David Bennett from the United States has become the world’s first person to receive a heart transplant from a genetically engineered pig.
David Bennett, 57, receives the World’s first pig heart transplant and Doctors says he is doing well three days after the seven-hour experimental treatment in Baltimore.
Mr Bennett’s life was thought to be on the verge of being saved by the transplant, albeit it is unclear how long he will live.
David Bennett explained a day before the surgery “It was either die or do this transplant,”
“I know it’s a shot in the dark, but it’s my last choice,” Bennett said.
The US medical authority granted a special exemption to doctors at the University of Maryland Medical Center to carry out the treatment on the grounds that Mr Bennett, who has terminal heart illness, would have perished otherwise.
He had been ruled ineligible for a human transplant, a choice that doctors frequently make when a patient is in critical condition.
According to the AFP news agency, the pig used in the transplant had been genetically edited to knock off multiple genes that would have caused the organ to be rejected by Mr Bennett’s body.
The transplant is the conclusion of years of research for the medical team who performed it, and it has the potential to impact lives all across the world.
Bartley Griffith a Surgeon said the surgery would bring the world “one step closer to solving the organ shortage crisis”. Currently, 17 people die every day in the United States waiting for a transplant, with more than 100,000 reportedly on the waiting list.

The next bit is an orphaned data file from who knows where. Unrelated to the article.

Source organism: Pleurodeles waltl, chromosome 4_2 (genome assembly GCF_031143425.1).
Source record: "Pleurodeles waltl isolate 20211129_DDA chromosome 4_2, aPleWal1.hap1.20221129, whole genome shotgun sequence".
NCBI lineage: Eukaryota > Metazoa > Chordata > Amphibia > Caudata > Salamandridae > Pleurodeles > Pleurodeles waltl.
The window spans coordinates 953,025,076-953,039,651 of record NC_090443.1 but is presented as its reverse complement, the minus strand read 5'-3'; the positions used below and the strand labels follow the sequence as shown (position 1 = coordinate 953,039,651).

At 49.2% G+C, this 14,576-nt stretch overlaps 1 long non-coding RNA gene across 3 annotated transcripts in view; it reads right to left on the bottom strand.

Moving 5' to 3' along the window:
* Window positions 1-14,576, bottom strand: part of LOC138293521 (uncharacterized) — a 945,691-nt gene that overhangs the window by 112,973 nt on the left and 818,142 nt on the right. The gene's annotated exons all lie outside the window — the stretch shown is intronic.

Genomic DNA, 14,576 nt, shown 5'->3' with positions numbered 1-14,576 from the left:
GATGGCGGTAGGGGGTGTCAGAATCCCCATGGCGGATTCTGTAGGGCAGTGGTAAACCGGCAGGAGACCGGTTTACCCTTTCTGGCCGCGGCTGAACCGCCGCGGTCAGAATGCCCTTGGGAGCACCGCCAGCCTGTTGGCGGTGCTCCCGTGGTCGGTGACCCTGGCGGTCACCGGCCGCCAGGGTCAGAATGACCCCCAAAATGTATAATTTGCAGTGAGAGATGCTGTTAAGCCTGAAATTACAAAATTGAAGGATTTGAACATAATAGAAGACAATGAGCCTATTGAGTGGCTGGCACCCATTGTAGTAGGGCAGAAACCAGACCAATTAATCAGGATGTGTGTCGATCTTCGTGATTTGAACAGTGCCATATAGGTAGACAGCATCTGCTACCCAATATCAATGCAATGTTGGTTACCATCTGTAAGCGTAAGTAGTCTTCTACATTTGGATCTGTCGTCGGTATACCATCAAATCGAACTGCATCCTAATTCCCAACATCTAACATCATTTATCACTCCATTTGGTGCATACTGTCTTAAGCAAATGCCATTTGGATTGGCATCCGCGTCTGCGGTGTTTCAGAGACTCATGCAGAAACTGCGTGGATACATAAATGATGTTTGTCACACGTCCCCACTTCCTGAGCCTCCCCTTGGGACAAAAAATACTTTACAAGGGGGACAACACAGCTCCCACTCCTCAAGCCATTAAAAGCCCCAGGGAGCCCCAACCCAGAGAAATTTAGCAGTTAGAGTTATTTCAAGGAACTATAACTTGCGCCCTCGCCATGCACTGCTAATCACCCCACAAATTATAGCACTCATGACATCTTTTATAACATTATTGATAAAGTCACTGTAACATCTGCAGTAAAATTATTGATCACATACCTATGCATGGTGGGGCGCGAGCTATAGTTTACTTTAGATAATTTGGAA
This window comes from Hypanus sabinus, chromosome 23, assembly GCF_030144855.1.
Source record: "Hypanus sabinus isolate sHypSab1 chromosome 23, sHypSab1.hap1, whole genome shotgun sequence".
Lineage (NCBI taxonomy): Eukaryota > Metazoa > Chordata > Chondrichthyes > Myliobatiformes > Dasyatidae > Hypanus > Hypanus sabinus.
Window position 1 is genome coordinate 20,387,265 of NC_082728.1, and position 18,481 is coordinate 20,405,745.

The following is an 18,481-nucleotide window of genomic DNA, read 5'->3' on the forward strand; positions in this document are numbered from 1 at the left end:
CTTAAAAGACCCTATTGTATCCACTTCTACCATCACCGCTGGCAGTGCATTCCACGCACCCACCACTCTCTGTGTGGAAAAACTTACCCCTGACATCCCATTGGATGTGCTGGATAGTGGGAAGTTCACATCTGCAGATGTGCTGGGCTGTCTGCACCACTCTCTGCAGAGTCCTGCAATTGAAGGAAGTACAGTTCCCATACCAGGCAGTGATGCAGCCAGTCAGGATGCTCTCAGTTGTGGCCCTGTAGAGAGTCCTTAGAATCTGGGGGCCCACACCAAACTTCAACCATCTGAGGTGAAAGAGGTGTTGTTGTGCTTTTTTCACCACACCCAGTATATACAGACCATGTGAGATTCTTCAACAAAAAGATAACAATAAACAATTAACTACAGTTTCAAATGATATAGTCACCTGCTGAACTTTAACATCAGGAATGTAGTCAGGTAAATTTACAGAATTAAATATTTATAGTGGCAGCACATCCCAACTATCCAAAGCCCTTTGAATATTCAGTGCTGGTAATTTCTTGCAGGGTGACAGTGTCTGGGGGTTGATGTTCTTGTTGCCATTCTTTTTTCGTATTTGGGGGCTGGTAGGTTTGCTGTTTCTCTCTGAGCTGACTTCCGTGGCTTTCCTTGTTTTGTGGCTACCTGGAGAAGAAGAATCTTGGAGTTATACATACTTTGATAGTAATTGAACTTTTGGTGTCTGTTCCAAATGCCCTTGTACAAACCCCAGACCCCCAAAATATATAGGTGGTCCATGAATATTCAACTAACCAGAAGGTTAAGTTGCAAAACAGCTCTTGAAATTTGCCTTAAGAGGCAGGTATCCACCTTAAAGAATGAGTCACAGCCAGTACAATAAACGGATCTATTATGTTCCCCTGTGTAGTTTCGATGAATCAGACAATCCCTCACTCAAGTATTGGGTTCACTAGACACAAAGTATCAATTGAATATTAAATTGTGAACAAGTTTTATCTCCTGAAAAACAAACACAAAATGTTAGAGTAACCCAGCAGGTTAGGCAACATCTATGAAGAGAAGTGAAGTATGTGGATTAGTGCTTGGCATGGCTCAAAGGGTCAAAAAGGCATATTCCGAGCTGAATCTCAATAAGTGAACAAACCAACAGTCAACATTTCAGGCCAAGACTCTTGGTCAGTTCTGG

“He’s at more of a risk because we require more immunosuppression, slightly different than we would normally do in a human-to-human transplant. How well the patient does from now is, you know, it’s never been done before so we really don’t know,” Dr Christine Lau said.
Christine is chair of the Department of Surgery at the University of Maryland School of Medicine and was in the operating theatre during the surgery.
“People die all the time on the waiting list, waiting for organs. If we could use genetically engineered pig organs they’d never have to wait, they could basically get an organ as they needed it.
“Plus, we wouldn’t have to fly all over the country at night-time to recover organs to put them into recipients, she continued.
Animal organs for so-called xenotransplantation have long been regarded as a way to meet demand, and pig heart valves are now widely used.
New York surgeons declared in October 2021 that they had successfully transplanted a pig’s kidney into a human. The operation was, at the time, the most sophisticated experiment in the field.
In that case, however, the recipient was brain dead and there was no possibility of recovery.
David Bennett, on the other hand, is hoping that his transplant will let him live a normal life. He was bedridden for six weeks prior to the surgery and was kept alive by a machine after being diagnosed with a fatal heart illness.
Mr Bennett was said to be breathing on his own on Monday although being closely monitored.
“I look forward to getting out of bed after I recover,” Mr Bennett said last week.
But it’s uncertain what will happen next.
Mr Griffith stated that they were proceeding slowly and closely monitoring Mr Bennett, while his son David Bennett Jr told the Associated Press that the family was “in the unknown at this time.”
“He realizes the significance of what was done and he genuinely understands the value of it,” he added.
Furthermore, He said: “He realises the magnitude of what was done and he really realises the importance of it.”
“We’ve never done this in a human and I like to think that we, we have given him a better option than what continuing his therapy would have been,” Mr Griffith said. “But whether [he will live for] a day, week, month, year, I don’t know.”
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